Sound bite

A bowl of tomato bisque soup and a glass of whiskey are served on the porch at Rattlesnake Club.

A bowl of tomato bisque soup and a glass of whiskey are served on the porch at Rattlesnake Club.


Rattlesnake Club is open Monday through Thursday from 11 a.m. to 9 p.m., and from 11 a.m to 10 p.m. on Fridays and Saturdays. Learn more at

After a well-publicized remodel—and rocky soft opening—Rattlesnake Club appears to finally be finding its groove. A friend invited me to join her group of wine lovers for dinner, allowing me to sample quite a few dishes and some quality vino. Determined to enjoy the night air, they had chosen to dine al fresco on the unlighted patio with smartphones and minimal moonlight for illumination. I’m sure it made for an interesting scene to those watching.

A complimentary serving of seasoned focaccia and rolls was enjoyed, which I paired with a decent bowl of roasted tomato bisque ($9). Seasonal bruschetta ($9) was topped with tomato, eggplant, onion and herbs—and a really tasty order of steamed mussels ($15) was served with Spanish-style chorizo in a saffron broth. Large boards of charcuterie ($21) and cheeses ($17) came with dishes of housemade pickled mustard seeds and vegetables, and, of course, more bread. There was good variety among the items on the boards, with a large round of burrata (fresh Italian cheese) particularly interesting. I found the contrast of creamy-almost-liquid mild cheese strangely appealing against the bolder fromage.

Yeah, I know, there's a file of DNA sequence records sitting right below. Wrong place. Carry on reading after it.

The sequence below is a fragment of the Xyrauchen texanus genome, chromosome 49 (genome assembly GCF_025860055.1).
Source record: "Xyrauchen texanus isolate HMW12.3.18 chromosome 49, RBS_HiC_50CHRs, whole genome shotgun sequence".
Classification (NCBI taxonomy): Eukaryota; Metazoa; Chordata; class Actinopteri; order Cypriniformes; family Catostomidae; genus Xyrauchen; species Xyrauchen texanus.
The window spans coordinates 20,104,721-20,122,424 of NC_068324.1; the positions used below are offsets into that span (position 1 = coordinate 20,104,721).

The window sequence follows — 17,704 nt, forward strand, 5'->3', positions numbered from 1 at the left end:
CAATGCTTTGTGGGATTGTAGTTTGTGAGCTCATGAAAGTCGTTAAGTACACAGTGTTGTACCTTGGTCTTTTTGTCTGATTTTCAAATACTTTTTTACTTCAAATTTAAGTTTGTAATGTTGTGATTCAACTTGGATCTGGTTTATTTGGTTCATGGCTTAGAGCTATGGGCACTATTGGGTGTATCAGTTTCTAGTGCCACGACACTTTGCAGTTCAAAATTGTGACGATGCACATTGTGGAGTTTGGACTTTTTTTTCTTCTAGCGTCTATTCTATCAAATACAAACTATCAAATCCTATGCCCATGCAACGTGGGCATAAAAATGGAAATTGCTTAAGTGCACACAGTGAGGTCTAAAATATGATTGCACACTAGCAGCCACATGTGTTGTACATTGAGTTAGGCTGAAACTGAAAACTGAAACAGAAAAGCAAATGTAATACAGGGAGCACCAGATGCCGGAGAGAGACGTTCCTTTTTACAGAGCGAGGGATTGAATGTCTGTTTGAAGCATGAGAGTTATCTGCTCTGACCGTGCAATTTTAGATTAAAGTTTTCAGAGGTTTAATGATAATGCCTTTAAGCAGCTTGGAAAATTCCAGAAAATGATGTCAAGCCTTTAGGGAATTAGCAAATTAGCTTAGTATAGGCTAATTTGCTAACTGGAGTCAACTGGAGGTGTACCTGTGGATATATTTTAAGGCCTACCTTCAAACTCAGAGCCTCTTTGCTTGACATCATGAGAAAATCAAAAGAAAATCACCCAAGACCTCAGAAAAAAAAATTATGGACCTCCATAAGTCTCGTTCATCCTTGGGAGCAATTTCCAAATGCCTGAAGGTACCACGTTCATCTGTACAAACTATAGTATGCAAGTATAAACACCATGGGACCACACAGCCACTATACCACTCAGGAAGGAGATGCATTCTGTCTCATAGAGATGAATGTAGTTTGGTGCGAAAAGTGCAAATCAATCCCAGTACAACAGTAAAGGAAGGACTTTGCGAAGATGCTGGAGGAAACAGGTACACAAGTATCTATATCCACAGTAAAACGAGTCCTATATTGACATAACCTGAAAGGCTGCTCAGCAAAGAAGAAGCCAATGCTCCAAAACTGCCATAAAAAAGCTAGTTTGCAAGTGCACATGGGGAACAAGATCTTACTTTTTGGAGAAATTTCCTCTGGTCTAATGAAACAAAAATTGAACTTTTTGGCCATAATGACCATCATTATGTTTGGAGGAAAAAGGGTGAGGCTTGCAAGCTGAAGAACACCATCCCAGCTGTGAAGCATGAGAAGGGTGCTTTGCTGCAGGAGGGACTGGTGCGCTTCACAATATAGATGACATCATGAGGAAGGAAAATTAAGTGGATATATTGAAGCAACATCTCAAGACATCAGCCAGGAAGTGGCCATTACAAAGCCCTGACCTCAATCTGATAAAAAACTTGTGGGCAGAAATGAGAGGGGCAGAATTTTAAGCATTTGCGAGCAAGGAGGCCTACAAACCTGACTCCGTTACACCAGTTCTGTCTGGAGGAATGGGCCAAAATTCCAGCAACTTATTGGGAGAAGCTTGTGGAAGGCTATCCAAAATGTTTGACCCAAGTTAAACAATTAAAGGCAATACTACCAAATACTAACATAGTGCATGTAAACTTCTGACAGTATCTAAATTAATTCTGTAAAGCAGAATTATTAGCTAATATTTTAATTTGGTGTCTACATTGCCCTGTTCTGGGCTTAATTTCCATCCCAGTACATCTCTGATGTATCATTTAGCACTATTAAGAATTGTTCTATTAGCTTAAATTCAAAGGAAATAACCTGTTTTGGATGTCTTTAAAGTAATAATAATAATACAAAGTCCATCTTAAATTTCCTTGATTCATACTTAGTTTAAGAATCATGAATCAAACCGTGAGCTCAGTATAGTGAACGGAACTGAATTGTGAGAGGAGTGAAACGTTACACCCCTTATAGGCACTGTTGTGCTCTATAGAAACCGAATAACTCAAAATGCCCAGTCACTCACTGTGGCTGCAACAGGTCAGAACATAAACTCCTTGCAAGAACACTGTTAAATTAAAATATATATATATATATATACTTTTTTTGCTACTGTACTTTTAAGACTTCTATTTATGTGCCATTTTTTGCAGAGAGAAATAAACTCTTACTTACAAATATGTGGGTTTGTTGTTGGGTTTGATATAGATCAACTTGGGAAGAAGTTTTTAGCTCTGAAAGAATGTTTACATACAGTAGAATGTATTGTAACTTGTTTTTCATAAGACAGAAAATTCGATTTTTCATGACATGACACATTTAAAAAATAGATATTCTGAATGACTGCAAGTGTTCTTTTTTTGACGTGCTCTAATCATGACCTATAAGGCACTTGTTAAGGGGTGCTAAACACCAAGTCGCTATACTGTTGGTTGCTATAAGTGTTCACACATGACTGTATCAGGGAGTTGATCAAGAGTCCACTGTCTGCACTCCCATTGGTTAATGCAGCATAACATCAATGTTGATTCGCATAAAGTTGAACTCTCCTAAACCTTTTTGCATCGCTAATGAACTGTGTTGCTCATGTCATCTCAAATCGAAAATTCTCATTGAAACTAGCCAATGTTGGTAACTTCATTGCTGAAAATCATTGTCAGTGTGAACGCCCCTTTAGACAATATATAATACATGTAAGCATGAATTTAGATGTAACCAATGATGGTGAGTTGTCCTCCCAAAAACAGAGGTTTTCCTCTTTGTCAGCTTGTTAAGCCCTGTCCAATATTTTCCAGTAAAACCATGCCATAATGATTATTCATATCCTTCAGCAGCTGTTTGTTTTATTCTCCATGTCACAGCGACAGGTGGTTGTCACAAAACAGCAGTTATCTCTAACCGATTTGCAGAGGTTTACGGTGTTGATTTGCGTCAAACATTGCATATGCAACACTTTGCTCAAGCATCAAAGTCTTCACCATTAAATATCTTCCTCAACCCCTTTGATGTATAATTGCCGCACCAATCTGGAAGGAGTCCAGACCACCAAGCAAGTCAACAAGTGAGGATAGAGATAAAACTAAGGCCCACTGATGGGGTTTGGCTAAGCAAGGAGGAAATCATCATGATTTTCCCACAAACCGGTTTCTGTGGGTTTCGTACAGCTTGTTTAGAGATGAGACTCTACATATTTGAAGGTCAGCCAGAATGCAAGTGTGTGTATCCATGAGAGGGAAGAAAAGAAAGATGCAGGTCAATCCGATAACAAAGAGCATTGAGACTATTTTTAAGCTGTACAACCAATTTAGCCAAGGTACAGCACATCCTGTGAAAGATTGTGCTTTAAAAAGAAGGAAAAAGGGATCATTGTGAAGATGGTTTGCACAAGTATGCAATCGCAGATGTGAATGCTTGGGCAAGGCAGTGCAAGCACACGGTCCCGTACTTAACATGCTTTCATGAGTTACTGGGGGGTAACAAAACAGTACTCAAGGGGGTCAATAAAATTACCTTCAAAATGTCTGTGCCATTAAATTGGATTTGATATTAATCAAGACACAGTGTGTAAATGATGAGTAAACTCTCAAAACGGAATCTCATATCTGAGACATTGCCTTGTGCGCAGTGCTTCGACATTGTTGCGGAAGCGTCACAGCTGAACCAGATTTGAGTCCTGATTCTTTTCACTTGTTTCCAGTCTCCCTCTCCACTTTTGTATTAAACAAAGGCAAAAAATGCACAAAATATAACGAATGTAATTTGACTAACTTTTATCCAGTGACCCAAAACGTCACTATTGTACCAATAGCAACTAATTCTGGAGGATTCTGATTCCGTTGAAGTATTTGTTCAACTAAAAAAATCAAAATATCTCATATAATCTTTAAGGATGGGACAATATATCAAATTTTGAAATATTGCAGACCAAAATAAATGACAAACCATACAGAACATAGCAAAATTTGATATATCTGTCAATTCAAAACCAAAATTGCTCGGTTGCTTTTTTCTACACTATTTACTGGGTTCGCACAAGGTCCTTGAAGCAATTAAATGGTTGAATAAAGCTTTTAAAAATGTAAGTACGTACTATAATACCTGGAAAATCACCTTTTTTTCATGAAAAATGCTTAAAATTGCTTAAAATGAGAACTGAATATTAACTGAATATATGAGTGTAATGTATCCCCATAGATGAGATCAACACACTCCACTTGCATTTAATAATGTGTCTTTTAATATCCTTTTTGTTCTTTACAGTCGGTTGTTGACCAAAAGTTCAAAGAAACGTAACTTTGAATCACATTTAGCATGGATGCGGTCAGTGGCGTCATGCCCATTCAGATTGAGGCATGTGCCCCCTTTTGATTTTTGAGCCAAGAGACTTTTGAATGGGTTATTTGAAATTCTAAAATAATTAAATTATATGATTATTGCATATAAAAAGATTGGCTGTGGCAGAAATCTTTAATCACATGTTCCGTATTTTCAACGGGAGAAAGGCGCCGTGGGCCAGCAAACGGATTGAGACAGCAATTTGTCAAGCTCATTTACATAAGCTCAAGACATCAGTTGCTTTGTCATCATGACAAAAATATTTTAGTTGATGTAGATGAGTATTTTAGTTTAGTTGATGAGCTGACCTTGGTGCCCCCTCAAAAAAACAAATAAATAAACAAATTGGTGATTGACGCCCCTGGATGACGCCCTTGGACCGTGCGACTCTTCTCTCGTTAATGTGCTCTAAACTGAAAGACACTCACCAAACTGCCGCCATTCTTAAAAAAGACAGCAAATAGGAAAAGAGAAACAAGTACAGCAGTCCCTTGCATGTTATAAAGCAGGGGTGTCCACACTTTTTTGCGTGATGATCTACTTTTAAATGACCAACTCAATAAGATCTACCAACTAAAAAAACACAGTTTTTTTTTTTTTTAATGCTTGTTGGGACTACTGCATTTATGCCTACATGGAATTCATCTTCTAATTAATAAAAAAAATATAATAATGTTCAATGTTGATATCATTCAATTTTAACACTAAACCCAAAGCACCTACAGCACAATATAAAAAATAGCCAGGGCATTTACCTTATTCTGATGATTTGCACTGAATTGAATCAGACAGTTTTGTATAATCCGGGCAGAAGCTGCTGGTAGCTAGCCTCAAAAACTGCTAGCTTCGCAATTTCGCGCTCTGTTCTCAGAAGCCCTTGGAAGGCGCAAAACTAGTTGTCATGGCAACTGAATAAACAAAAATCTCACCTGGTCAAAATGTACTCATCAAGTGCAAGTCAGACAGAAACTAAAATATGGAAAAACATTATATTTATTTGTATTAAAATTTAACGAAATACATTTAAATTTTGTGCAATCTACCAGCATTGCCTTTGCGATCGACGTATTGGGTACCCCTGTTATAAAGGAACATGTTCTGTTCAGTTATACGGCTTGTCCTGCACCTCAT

A series of 12-inch pizzas followed, including a margherita ($13), basic pepperoni ($14) and Le Corrine ($17). The red sauce was zesty and the thin crusts fairly crisp, but the latter’s mix of fennel sausage, soppressata, bacon and rosemary ham was anything but basic. That pie had a lot going on. Though a Rattlesnake burger with hand-cut fries ($15) normally involves aged white cheddar, caramelized onion, lettuce and tomato on a housemade bun, the young man who ordered it medium-well skipped all but the cheese, plus a ton of ketchup. I politely declined a taste, but the fries were pretty good.

A healthy portion of very tender, braised short ribs with a delicious zinfandel glaze ($29) was perched atop grilled asparagus and garlic mashed potatoes—all of the components done perfectly. A plate of grilled Alaskan halibut ($32) with wild mushroom risotto, heirloom tomato confit and citrus beurre blanc was similarly well executed. My order of seared diver scallops ($25) with shaved artichoke, preserved lemon, crispy prosciutto and parmigiano reggiano was no slouch. The thin, fried meat was like a ham chip, and though I wished there was more of it, the expertly prepared shellfish had my complete attention.

We ended our evening with servings of creme brulee ($8) and bread pudding ($10). The custard was smooth with a perfect crunchy top, accompanied by fresh blueberries, strawberries and a schmear of caramel sauce. The same caramel sauce and plenty of thin-sliced sour apple completed a plate of well-received bread pudding; I had to move fast to get a bite in before it was gone. There are a few kinks still to be worked out here and there, but the food at Rattlesnake isn’t one of them.